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Kenya election 2017: Kenyatta takes strong lead as vote counting underway

Opposition candidate Odinga rejected early results of vote and said the details were 'fake'

IANS  |  Nairobi 

Lele :  A Masai lady waits in Lele, 130 kilometers (80 miles) south of Nairobi, Kenya, Tuesday, Aug. 8, 2017. Kenyans are going to the polls to vote in a general election after a tightly-fought presidential race between incumbent President Uhuru Keny
Lele : A Masai lady waits in Lele, 130 kilometers (80 miles) south of Nairobi, Kenya, Tuesday, Aug. 8, 2017. Kenyans are going to the polls to vote in a general election after a tightly-fought presidential race between incumbent President Uhuru Keny

on Wednesday took a strong lead as vote counting in the presidential election got underway, the country's Election Commission said.

With votes from 36,125 of the 40,883 polling stations nationwide tallied, Kenyatta had 54.69 per cent of the vote, ahead of his challenger, opposition candidate Raila Odinga with 44.47 per cent, according to data released by the

Odinga rejected the early results of Tuesday's vote and said the details were "fake", because the authorities had failed to present documents verifying the results, BBC reported.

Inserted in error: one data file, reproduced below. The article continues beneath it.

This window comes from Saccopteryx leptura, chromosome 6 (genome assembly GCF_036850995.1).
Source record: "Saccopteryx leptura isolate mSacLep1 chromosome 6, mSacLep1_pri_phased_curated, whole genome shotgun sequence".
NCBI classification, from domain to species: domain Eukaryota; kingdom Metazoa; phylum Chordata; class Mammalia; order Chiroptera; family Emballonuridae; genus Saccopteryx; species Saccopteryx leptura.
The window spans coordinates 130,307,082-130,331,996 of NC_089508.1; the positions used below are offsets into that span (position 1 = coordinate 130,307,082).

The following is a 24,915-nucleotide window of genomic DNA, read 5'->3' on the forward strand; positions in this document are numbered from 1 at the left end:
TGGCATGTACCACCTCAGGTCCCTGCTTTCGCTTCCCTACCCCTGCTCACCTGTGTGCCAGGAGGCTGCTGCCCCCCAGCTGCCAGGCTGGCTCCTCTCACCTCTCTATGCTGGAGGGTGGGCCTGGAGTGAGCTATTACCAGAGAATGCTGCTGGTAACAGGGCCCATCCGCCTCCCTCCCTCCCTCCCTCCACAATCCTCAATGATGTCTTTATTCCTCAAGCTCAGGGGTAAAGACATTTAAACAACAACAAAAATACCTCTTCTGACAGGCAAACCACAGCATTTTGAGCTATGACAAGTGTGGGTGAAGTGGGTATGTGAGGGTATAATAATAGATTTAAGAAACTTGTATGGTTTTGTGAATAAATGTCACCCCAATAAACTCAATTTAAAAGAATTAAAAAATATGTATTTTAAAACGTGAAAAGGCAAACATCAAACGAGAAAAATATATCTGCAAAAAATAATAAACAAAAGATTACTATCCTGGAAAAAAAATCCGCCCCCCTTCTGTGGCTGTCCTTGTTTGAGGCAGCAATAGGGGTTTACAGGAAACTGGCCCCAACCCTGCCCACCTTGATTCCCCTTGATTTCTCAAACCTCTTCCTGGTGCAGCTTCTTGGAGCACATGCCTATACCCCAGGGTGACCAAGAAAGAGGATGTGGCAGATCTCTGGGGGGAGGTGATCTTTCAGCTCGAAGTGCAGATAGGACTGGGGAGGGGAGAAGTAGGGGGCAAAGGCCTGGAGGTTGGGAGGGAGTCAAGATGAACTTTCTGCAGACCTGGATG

"We reject the results streamed so far," Odinga said on his Twitter account, criticising the and its vote counting process.

He said that the results were "the work of a computer" and did not reflect the will of voters. "What is going on right now is a sham," he added.

Although the voting passed off peacefully without any major incidents of violence, the tension surrounding unpredictable popular reaction was still high amid fears the defeated candidate would reject the result of the election sparking popular unrest, Efe news reported.

The disputed general election in 2007 was marred by violence in which at least 1,100 Kenyans died and 600,000 were displaced.

Almost 19.6 million Kenyans went to vote in the presidential poll, resulting in large queues forming outside voting stations throughout the day.

A failure in the new biometric identification system, designed to counter electoral fraud and vote rigging, was blamed for the delays.

In 2013, Kenyatta won the presidential election with 50.07 per cent of the votes, avoiding a run-off election by just 8,000 votes. Odinga, who garnered 43.3 per cent of the vote, filed a complaint against the election result, alleging possible irregularities. However, his complaint was later dismissed by the

First Published: Wed, August 09 2017. 16:38 IST
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